Instead of worrying about whether the Lost Symbol will create members, we should hope that we could create Masons. If we are going to make Masons, we can’t have our senior members learning about their Craft from teasers in a Dan Brown novel. We need to be Masons, to make Masons.


David Wells said...

Well said my brother, well said. Masonic education is not just doing a Masonic Minute in lodge. We need to take topics, debate them in lodge, explore them, peal back the layers and we all will find a rich fraternal wisdom that binds us brother to brother.

Chris M said...

This is a very important and provocative piece of work that I intend to share with my Lodge.
I agree we need to ask ourselves what it is that we are.
I see factions of various viewpoints within my own lodge, but even more so, a long standing tradition of leaving such basic questions open and unresolved, which gets us nowhere.
It's time to call ourselves out.
Thanks for this.

Curtis said...

Well said and well argued. I wonder if the Craft will ever have a universal vision - a vision shared amongst the entire membership.

Obviously, to make this happen Masonic leaders first have to share the same vision, but we are so divided on what Freemasonry is: social, philanthropic, or philosophical. Obviously, in many ways Masonry is a blend of all three elements. However, most members prioritize one area over the other.

To me, the "right" definition involves more focus on the philosophy/teachings side. In turn, we are more dedicated to our Brother Masons and continually serving them and their families (philanthropy). Plus, I'm much more inclined to socialize with a guy who I know to be dedicated to the principles of the Craft and the teachings of the Order. It makes for better conversation over choice beverages and a nice smoke.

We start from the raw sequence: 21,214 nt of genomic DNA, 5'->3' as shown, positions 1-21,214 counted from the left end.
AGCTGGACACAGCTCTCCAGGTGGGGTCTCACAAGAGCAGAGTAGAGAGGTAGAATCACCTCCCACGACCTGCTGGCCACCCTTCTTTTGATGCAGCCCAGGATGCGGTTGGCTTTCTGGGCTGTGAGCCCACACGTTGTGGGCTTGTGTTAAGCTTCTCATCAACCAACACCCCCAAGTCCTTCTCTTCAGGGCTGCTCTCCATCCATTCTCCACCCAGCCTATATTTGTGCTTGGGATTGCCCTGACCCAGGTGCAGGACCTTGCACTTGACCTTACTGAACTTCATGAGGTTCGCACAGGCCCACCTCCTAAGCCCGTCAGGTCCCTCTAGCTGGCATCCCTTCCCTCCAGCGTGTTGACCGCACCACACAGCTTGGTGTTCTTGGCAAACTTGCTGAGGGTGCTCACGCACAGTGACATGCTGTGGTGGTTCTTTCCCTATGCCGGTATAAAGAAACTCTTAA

Eric said...

Curtis said:
...but we are so divided on what Freemasonry is: social, philanthropic, or philosophical. Obviously, in many ways Masonry is a blend of all three elements.

An exercise:

Take out the philanthropic parts. Is it still Masonry?

Take out the social parts. Is it still Masonry?

Take out the philosophical parts. Is it still Masonry?

I would propose that without the philanthropic parts, and without the social parts, it is still Masonry. But take away the philosophical parts, and what is left is nothing more than an organization similar to the Elks, the Lions, the Rotary Club, and other such ilk. In other words, it's no longer Masonry. It's yet another social club, with a different name. Therefore it is the philosophical parts that define what Masonry is from everything else.

I would even go so far as to say that if a Mason cannot support the definition of Masonry as a philosophical and initiatic society, then they should endeavor to leave Masonry and find a suitable organization elsewhere as they are just slowly destroying Masonry from the inside.

mostest said...

Well done, Masonry is a quest that takes every brother on their own path of definition, and enlightenment. Knock the gavel, sit, stand and repeat does none of these things, save for fill a void that ritual fills. Understanding why, and using the tools and directions afforded through Masonry is a good step. Too many times we lose good men trying to explain what we are, without saying too much, or worse yet trying to explain that the "G" dose not necessarily mean "Christian God"...or geometry for that matter...sigh

Louis Thorp said...

An excellent, and very thought provoking piece. You pegged Masonry in New Mexico right on, and at points left me very uncomfortable as you talked about me. You leave me with a great deal to think about.

A.Bauer said...

Well said Brother, and belive me this not only a US Brother Masons problem.
fraternal greetings from a german brother.